When we had our puppy Claude home for the first night, we put his crate at the foot of our bed. We didn’t want him to be completely alone, as felt that would be cruel and traumatic for him. We put the crate in our room, turned the lights down, and placed him inside.
Should you close the puppy crate at night?
Yes, we did… if we hadn’t he would have been out of it on first night causing mischief.
The first night or two was hard. He cried a lot and we had to soothe him. After a couple of weeks we moved his crate to the kitchen.
Timing of the acquisition
To successfully transition your new pup into a happy and compliant house pet, requires time. It would probably make sense to start the process of integrating the dog into the household, as early as possible in the day, preferably at the beginning of a weekend or a vacation.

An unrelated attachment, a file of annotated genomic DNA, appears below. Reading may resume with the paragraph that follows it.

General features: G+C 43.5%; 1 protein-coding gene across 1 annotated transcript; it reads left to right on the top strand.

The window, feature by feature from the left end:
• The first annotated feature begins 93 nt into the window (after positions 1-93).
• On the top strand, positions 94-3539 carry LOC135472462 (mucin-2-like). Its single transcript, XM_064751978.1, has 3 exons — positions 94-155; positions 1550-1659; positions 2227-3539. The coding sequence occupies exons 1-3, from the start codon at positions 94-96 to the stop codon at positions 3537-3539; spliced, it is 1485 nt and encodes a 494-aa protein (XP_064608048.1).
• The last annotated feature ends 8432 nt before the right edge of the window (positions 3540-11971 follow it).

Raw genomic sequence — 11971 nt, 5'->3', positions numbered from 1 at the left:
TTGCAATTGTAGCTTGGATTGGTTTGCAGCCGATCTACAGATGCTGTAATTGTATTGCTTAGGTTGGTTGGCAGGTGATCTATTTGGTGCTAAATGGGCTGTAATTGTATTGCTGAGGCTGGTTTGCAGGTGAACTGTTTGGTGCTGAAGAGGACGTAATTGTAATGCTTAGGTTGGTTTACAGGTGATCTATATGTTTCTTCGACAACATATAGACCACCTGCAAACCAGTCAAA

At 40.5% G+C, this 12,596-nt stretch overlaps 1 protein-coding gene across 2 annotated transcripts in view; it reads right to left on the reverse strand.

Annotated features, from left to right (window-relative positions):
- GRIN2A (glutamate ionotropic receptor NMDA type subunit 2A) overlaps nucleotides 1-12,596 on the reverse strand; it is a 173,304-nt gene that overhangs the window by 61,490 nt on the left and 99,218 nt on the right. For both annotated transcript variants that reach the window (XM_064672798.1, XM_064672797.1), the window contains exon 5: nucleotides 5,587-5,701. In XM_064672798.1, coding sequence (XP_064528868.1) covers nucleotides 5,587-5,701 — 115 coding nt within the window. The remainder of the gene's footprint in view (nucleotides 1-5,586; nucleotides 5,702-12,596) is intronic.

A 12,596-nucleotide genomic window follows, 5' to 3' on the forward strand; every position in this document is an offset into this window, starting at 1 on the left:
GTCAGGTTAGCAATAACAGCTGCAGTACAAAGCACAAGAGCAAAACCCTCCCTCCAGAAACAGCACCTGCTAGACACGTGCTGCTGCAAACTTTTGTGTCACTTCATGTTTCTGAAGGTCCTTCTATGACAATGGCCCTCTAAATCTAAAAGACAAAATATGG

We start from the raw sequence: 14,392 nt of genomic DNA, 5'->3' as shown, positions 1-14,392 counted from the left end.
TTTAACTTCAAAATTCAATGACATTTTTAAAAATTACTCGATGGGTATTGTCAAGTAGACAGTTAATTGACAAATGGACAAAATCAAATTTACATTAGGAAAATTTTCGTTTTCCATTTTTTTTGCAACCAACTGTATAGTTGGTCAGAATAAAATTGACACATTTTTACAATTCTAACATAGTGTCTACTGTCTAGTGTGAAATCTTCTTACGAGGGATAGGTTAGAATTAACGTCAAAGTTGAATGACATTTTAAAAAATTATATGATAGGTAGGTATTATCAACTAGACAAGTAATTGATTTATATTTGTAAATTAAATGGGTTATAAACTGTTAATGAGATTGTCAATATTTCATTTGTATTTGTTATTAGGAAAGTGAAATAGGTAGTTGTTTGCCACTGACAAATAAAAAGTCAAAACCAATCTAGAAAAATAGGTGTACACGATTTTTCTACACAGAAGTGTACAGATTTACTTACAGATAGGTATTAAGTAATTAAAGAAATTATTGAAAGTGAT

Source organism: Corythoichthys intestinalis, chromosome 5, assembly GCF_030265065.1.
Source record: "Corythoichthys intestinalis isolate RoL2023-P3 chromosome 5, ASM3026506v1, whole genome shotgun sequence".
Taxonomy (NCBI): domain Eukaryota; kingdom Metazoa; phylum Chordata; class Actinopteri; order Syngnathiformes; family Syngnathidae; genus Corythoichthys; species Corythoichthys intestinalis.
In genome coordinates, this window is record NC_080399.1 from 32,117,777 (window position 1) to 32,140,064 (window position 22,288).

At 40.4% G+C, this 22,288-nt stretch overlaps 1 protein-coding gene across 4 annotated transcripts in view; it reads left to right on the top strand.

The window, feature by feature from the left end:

This will allow you time to devote to settling the dog into the beginnings of a routine. It will also allow you to rest after periods of interrupted sleep.
Introduction to family and pets
The first adjustment your puppy will have to make is interacting with you and your family. Puppies are crafty critters that can easily wrap you round their little paws. Interestingly, you might also see some jealousy developing, particularly around babies.
And the chances are high that someone in the household will be complicit in this. There could be several volunteers willing to sacrifice a corner of their bed for a new friend. Numbers may diminish, however, if you explain the effort required to ensure that the pup does not fall out of the bed or have a wee accident in it.
Having run the human gauntlet, it is time to introduce the pup to any other pets you may have. The best way to do this is to introduce dogs on neutral territory, say a nearby park. Then, once they have met, and hopefully started playing, bring them home together.